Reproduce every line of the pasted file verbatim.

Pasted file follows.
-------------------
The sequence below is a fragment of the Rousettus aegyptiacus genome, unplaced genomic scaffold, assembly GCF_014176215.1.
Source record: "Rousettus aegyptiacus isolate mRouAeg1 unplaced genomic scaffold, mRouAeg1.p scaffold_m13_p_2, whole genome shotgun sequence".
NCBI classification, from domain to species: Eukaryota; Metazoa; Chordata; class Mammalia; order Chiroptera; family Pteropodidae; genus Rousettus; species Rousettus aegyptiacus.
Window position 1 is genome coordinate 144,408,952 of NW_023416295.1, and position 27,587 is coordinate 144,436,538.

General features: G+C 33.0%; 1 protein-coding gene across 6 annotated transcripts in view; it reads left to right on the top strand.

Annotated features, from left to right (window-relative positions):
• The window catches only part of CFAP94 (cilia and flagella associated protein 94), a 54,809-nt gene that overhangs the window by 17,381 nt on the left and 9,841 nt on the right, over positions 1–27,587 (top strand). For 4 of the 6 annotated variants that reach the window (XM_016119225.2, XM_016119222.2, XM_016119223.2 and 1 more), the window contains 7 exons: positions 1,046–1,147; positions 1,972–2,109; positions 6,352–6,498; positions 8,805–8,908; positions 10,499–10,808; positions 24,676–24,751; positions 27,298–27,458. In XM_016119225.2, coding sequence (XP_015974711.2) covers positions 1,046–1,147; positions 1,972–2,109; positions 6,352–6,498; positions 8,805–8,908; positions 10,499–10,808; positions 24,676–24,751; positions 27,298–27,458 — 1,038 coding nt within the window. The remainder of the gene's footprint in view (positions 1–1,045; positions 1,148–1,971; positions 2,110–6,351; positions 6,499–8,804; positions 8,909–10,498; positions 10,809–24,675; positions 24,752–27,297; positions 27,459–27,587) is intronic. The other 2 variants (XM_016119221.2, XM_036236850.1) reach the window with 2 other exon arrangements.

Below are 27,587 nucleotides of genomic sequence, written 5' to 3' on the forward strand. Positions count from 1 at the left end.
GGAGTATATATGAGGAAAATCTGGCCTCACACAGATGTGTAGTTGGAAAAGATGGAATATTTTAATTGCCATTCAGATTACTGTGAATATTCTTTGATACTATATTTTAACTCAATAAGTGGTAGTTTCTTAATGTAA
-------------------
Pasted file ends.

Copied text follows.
The sequence below is a fragment of the Rousettus aegyptiacus genome, unplaced genomic scaffold, assembly GCF_014176215.1.
Source record: "Rousettus aegyptiacus isolate mRouAeg1 unplaced genomic scaffold, mRouAeg1.p scaffold_m13_p_2, whole genome shotgun sequence".
NCBI classification, from domain to species: Eukaryota; Metazoa; Chordata; class Mammalia; order Chiroptera; family Pteropodidae; genus Rousettus; species Rousettus aegyptiacus.
Window position 1 is genome coordinate 144,408,952 of NW_023416295.1, and position 27,587 is coordinate 144,436,538.

General features: G+C 33.0%; 1 protein-coding gene across 6 annotated transcripts in view; it reads left to right on the top strand.

Annotated features, from left to right (window-relative positions):
• The window catches only part of CFAP94 (cilia and flagella associated protein 94), a 54,809-nt gene that overhangs the window by 17,381 nt on the left and 9,841 nt on the right, over positions 1–27,587 (top strand). For 4 of the 6 annotated variants that reach the window (XM_016119225.2, XM_016119222.2, XM_016119223.2 and 1 more), the window contains 7 exons: positions 1,046–1,147; positions 1,972–2,109; positions 6,352–6,498; positions 8,805–8,908; positions 10,499–10,808; positions 24,676–24,751; positions 27,298–27,458. In XM_016119225.2, coding sequence (XP_015974711.2) covers positions 1,046–1,147; positions 1,972–2,109; positions 6,352–6,498; positions 8,805–8,908; positions 10,499–10,808; positions 24,676–24,751; positions 27,298–27,458 — 1,038 coding nt within the window. The remainder of the gene's footprint in view (positions 1–1,045; positions 1,148–1,971; positions 2,110–6,351; positions 6,499–8,804; positions 8,909–10,498; positions 10,809–24,675; positions 24,752–27,297; positions 27,459–27,587) is intronic. The other 2 variants (XM_016119221.2, XM_036236850.1) reach the window with 2 other exon arrangements.

Below are 27,587 nucleotides of genomic sequence, written 5' to 3' on the forward strand. Positions count from 1 at the left end.
GGAGTATATATGAGGAAAATCTGGCCTCACACAGATGTGTAGTTGGAAAAGATGGAATATTTTAATTGCCATTCAGATTACTGTGAATATTCTTTGATACTATATTTTAACTCAATAAGTGGTAGTTTCTTAATGTAA